Shakespeare has caught the fancy of group theatre in recent months, but a fresh band of youths had beaten them to it with an ebullient Bengali pastiche of Hamlet. 4th Bell Theatres had debuted with Hapi-D (a weak pun on come-dy), deliberately and delectably perverting the Danish tragedy into a festive comedy, recalling other famous subversions of the classic by Charles Marowitz and Joseph Papp. It served as the perfect answer to the questions raised by 4th Bell in their own manifesto: “Why should one go to theatres when all kinds of entertainment media are just one click away? What can we offer them?”
So, we see an ordinary troupe on stage (picture) caught off-guard by the unexpected presence of spectators in the hall, whom they decide to satisfy with an improvised Hamlet, which, of course, turns into a recipe for riotous disaster as internal tensions and romance surface repeatedly. Some weird doubling of parts would have greatly interested the Lord Chamberlain’s Men, like the virtuosic Sumit Kumar Roy performing the perhaps never-before triple role of Hamlet’s Father, Polonius and Laertes! And just for the unforgettable Rohan Tripathi as a brawny and towering Gertrude, lifting dumbbells, behaving like a dumb belle and speaking in the bassest voice of all the cast, one should not miss Hapi-D. It even has something political to say, but I cannot reveal that here.
4th Bell celebrated their first birthday with their second full-length play, Fifteen Minutes to Fame, written and directed by Aniruddha Dasgupta, who had “structured and designed” Hapi-D. Inspired by Andy Warhol’s prophecy, it follows an average suburban teenager fixated by the idea of becoming famous for a brief period. He does things like jumping into a well to grab media attention — which doesn’t happen — and joining a rail roko, which wins him a twenty-second TV bite, ending in a reconciliatory resolution. Despite the welcome live singing and music, the linear narrative and an apparent compulsion to say something serious make Fifteen Minutes conventional compared to the uninhibited zaniness of Hapi-D.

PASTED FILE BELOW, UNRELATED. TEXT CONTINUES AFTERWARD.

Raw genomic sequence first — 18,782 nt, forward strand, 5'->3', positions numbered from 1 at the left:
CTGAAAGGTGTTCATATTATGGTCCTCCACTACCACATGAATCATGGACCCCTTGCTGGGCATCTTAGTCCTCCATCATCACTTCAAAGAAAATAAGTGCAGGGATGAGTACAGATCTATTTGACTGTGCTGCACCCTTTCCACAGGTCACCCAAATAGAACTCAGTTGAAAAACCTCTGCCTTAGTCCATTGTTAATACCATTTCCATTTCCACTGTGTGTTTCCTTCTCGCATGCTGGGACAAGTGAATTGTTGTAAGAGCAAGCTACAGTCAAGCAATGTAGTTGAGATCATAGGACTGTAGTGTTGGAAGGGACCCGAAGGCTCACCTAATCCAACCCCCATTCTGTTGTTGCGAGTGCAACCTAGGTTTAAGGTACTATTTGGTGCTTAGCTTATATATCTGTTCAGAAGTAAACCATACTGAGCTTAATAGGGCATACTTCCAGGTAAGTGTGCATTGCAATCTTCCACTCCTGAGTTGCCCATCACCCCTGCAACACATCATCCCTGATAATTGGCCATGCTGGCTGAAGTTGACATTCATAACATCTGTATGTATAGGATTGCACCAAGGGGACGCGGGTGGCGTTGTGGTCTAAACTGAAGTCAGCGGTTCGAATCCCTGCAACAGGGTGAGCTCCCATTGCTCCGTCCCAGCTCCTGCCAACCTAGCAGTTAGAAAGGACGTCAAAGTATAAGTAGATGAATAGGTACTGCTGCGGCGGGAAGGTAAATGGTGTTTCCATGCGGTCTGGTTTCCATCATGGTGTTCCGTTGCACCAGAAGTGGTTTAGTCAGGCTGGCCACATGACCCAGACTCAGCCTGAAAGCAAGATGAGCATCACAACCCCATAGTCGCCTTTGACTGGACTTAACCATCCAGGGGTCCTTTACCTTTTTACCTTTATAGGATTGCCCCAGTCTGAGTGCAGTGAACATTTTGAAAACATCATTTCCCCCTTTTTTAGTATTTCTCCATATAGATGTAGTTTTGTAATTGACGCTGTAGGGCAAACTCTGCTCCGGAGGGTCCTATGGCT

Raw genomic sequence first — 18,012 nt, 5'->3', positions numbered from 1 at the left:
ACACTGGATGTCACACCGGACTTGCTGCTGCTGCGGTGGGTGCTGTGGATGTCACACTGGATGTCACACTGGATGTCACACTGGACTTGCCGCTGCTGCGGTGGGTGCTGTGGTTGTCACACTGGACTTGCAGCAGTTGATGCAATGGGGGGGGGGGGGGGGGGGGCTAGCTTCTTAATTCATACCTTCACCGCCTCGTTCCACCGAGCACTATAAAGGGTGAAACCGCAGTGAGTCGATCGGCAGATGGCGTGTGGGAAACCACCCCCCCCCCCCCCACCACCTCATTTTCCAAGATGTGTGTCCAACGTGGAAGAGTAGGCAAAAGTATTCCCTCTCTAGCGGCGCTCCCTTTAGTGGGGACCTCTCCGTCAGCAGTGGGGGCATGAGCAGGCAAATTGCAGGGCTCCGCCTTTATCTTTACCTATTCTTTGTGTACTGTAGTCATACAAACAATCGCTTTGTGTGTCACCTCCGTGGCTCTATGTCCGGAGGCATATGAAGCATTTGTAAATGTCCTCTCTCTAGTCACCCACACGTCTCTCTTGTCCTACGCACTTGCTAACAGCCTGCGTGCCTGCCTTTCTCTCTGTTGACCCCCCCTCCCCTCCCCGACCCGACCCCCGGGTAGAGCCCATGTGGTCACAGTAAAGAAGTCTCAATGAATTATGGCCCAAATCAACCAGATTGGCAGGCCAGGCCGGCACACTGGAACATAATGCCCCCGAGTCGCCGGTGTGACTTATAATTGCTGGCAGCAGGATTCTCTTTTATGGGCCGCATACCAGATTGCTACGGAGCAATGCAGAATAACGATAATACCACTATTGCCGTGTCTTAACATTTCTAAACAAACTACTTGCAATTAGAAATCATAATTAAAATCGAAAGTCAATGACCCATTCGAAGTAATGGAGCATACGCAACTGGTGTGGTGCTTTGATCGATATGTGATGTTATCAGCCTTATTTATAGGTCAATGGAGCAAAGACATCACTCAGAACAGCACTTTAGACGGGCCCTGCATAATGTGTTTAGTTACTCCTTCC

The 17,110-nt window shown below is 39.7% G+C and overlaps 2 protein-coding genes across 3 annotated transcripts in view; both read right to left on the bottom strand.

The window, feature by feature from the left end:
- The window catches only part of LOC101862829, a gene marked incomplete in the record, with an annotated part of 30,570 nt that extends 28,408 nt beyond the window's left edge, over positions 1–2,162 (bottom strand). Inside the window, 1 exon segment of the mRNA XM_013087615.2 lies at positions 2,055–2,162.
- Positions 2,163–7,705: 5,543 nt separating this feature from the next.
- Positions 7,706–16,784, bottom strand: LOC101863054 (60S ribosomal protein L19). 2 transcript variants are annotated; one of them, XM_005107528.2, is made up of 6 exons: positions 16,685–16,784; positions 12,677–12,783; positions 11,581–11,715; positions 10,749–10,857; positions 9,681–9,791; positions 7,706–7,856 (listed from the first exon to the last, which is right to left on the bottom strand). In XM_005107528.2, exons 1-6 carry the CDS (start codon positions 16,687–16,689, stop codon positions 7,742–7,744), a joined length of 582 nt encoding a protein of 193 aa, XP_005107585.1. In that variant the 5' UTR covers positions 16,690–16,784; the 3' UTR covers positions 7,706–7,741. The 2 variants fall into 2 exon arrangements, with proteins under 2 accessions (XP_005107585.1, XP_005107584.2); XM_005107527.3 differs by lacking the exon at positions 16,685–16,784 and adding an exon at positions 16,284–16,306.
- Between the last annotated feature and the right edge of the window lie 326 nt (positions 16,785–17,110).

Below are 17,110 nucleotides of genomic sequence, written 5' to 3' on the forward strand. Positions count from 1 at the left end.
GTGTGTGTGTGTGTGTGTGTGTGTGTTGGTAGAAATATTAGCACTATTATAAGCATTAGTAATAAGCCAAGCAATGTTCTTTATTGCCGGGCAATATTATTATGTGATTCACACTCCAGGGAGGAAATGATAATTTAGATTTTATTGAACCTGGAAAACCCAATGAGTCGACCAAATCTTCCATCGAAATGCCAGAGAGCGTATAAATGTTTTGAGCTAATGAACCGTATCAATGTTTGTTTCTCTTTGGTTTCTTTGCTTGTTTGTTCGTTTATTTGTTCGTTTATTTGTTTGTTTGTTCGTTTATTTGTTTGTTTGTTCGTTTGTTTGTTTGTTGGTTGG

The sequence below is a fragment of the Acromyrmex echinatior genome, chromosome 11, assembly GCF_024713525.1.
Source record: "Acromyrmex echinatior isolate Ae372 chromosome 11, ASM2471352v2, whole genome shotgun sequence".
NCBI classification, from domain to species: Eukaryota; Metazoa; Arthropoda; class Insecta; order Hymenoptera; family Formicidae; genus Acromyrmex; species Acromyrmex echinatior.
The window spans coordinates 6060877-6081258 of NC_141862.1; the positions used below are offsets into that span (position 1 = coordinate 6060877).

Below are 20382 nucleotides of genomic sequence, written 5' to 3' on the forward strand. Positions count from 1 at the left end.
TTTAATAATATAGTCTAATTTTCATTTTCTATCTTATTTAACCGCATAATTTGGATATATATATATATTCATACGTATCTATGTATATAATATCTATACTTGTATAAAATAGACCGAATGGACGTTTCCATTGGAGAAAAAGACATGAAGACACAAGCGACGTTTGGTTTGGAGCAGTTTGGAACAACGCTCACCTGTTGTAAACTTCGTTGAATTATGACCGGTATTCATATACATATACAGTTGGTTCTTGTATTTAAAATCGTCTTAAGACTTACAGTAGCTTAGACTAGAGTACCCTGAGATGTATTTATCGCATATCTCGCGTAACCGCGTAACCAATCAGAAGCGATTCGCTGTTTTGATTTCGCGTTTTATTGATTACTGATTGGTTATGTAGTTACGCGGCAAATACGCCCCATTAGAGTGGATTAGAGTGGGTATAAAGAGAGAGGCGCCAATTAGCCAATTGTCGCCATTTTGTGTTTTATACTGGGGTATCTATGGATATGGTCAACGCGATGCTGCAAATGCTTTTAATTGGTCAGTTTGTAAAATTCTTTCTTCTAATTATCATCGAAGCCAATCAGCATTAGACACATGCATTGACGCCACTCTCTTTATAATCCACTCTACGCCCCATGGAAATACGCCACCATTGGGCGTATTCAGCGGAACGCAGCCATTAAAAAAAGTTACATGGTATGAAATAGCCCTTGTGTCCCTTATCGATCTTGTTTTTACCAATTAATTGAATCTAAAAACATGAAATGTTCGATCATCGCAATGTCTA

Another young group, Mad About Drama, also disappoints with its second outing, Seven Deaths and a Funeral, which lacks the immediacy of its inaugural show, 7-Laksha-1. Aritra Sengupta scripted and directed a too-schematic psychodrama in which invitees to a birthday party soliloquize about their darkest secrets — some not particularly evil at all. Besides, only very experienced actors can grip us while confined to one chair each. Thus, excepting Sengupta himself, the other “patients” leave a monotonous effect, killing the supposed thriller.